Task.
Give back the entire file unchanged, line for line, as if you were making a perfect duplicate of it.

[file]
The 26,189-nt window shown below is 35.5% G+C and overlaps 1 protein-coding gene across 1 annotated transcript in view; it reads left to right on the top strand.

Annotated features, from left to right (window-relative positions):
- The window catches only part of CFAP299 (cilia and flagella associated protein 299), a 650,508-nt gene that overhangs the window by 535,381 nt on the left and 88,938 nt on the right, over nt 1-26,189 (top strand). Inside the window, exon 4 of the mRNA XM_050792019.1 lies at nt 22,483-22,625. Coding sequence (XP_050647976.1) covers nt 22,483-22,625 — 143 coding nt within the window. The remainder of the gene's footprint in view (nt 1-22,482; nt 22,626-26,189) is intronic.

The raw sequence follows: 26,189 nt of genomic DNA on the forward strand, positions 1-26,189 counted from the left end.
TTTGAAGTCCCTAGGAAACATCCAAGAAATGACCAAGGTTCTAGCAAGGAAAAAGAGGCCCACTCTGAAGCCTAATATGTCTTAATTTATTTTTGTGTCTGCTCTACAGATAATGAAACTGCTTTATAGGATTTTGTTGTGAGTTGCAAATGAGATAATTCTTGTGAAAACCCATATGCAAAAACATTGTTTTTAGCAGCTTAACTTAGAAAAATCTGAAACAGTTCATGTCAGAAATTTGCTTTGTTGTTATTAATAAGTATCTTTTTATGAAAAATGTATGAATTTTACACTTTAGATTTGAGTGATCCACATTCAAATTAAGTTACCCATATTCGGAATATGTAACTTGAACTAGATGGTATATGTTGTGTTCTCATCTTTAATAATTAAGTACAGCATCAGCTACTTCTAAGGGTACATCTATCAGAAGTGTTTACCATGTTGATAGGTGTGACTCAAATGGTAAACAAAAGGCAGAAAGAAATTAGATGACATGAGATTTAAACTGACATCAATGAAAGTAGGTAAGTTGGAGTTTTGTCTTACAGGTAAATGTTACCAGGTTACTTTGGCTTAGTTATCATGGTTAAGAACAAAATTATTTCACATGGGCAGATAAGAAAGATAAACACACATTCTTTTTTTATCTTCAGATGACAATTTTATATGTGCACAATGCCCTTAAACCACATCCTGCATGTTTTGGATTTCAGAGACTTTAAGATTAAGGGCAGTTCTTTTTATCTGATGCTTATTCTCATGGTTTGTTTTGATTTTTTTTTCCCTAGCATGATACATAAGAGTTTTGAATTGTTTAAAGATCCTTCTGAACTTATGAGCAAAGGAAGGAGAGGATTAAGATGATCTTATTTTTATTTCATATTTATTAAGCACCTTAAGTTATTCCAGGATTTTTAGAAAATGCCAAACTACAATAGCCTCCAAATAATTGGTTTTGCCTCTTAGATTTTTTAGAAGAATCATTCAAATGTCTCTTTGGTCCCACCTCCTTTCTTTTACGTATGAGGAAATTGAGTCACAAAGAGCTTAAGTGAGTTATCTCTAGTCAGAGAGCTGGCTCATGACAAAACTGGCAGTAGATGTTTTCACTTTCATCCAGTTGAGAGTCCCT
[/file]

The 26,189-nt window shown below is 35.5% G+C and overlaps 1 protein-coding gene across 1 annotated transcript in view; it reads left to right on the top strand.

Annotated features, from left to right (window-relative positions):
- The window catches only part of CFAP299 (cilia and flagella associated protein 299), a 650,508-nt gene that overhangs the window by 535,381 nt on the left and 88,938 nt on the right, over nt 1-26,189 (top strand). Inside the window, exon 4 of the mRNA XM_050792019.1 lies at nt 22,483-22,625. Coding sequence (XP_050647976.1) covers nt 22,483-22,625 — 143 coding nt within the window. The remainder of the gene's footprint in view (nt 1-22,482; nt 22,626-26,189) is intronic.

The raw sequence follows: 26,189 nt of genomic DNA on the forward strand, positions 1-26,189 counted from the left end.
TTTGAAGTCCCTAGGAAACATCCAAGAAATGACCAAGGTTCTAGCAAGGAAAAAGAGGCCCACTCTGAAGCCTAATATGTCTTAATTTATTTTTGTGTCTGCTCTACAGATAATGAAACTGCTTTATAGGATTTTGTTGTGAGTTGCAAATGAGATAATTCTTGTGAAAACCCATATGCAAAAACATTGTTTTTAGCAGCTTAACTTAGAAAAATCTGAAACAGTTCATGTCAGAAATTTGCTTTGTTGTTATTAATAAGTATCTTTTTATGAAAAATGTATGAATTTTACACTTTAGATTTGAGTGATCCACATTCAAATTAAGTTACCCATATTCGGAATATGTAACTTGAACTAGATGGTATATGTTGTGTTCTCATCTTTAATAATTAAGTACAGCATCAGCTACTTCTAAGGGTACATCTATCAGAAGTGTTTACCATGTTGATAGGTGTGACTCAAATGGTAAACAAAAGGCAGAAAGAAATTAGATGACATGAGATTTAAACTGACATCAATGAAAGTAGGTAAGTTGGAGTTTTGTCTTACAGGTAAATGTTACCAGGTTACTTTGGCTTAGTTATCATGGTTAAGAACAAAATTATTTCACATGGGCAGATAAGAAAGATAAACACACATTCTTTTTTTATCTTCAGATGACAATTTTATATGTGCACAATGCCCTTAAACCACATCCTGCATGTTTTGGATTTCAGAGACTTTAAGATTAAGGGCAGTTCTTTTTATCTGATGCTTATTCTCATGGTTTGTTTTGATTTTTTTTTCCCTAGCATGATACATAAGAGTTTTGAATTGTTTAAAGATCCTTCTGAACTTATGAGCAAAGGAAGGAGAGGATTAAGATGATCTTATTTTTATTTCATATTTATTAAGCACCTTAAGTTATTCCAGGATTTTTAGAAAATGCCAAACTACAATAGCCTCCAAATAATTGGTTTTGCCTCTTAGATTTTTTAGAAGAATCATTCAAATGTCTCTTTGGTCCCACCTCCTTTCTTTTACGTATGAGGAAATTGAGTCACAAAGAGCTTAAGTGAGTTATCTCTAGTCAGAGAGCTGGCTCATGACAAAACTGGCAGTAGATGTTTTCACTTTCATCCAGTTGAGAGTCCCT